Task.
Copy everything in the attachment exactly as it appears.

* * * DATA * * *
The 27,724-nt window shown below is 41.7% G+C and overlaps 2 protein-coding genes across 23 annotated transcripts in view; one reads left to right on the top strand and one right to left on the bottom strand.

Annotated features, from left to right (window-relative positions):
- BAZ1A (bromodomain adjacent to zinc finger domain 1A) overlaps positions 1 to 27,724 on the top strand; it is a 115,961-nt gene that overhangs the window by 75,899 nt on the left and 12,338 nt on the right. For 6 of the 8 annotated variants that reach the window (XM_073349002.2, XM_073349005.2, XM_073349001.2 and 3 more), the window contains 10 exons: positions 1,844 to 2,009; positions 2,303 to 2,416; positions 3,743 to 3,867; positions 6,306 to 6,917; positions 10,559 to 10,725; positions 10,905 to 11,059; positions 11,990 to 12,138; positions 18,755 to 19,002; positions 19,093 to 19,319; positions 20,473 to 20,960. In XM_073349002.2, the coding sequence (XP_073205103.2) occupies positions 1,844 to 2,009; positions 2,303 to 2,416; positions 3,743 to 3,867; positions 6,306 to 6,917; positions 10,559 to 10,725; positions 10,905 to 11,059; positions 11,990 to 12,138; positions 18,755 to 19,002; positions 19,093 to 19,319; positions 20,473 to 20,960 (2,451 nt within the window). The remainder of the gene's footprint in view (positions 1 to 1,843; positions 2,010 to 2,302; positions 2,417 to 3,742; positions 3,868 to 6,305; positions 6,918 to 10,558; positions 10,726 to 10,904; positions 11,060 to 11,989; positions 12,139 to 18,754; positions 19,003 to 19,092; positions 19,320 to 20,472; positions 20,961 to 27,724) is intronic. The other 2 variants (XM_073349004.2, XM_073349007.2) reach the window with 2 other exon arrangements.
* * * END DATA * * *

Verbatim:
The 27,724-nt window shown below is 41.7% G+C and overlaps 2 protein-coding genes across 23 annotated transcripts in view; one reads left to right on the top strand and one right to left on the bottom strand.

Annotated features, from left to right (window-relative positions):
- BAZ1A (bromodomain adjacent to zinc finger domain 1A) overlaps positions 1 to 27,724 on the top strand; it is a 115,961-nt gene that overhangs the window by 75,899 nt on the left and 12,338 nt on the right. For 6 of the 8 annotated variants that reach the window (XM_073349002.2, XM_073349005.2, XM_073349001.2 and 3 more), the window contains 10 exons: positions 1,844 to 2,009; positions 2,303 to 2,416; positions 3,743 to 3,867; positions 6,306 to 6,917; positions 10,559 to 10,725; positions 10,905 to 11,059; positions 11,990 to 12,138; positions 18,755 to 19,002; positions 19,093 to 19,319; positions 20,473 to 20,960. In XM_073349002.2, the coding sequence (XP_073205103.2) occupies positions 1,844 to 2,009; positions 2,303 to 2,416; positions 3,743 to 3,867; positions 6,306 to 6,917; positions 10,559 to 10,725; positions 10,905 to 11,059; positions 11,990 to 12,138; positions 18,755 to 19,002; positions 19,093 to 19,319; positions 20,473 to 20,960 (2,451 nt within the window). The remainder of the gene's footprint in view (positions 1 to 1,843; positions 2,010 to 2,302; positions 2,417 to 3,742; positions 3,868 to 6,305; positions 6,918 to 10,558; positions 10,726 to 10,904; positions 11,060 to 11,989; positions 12,139 to 18,754; positions 19,003 to 19,092; positions 19,320 to 20,472; positions 20,961 to 27,724) is intronic. The other 2 variants (XM_073349004.2, XM_073349007.2) reach the window with 2 other exon arrangements.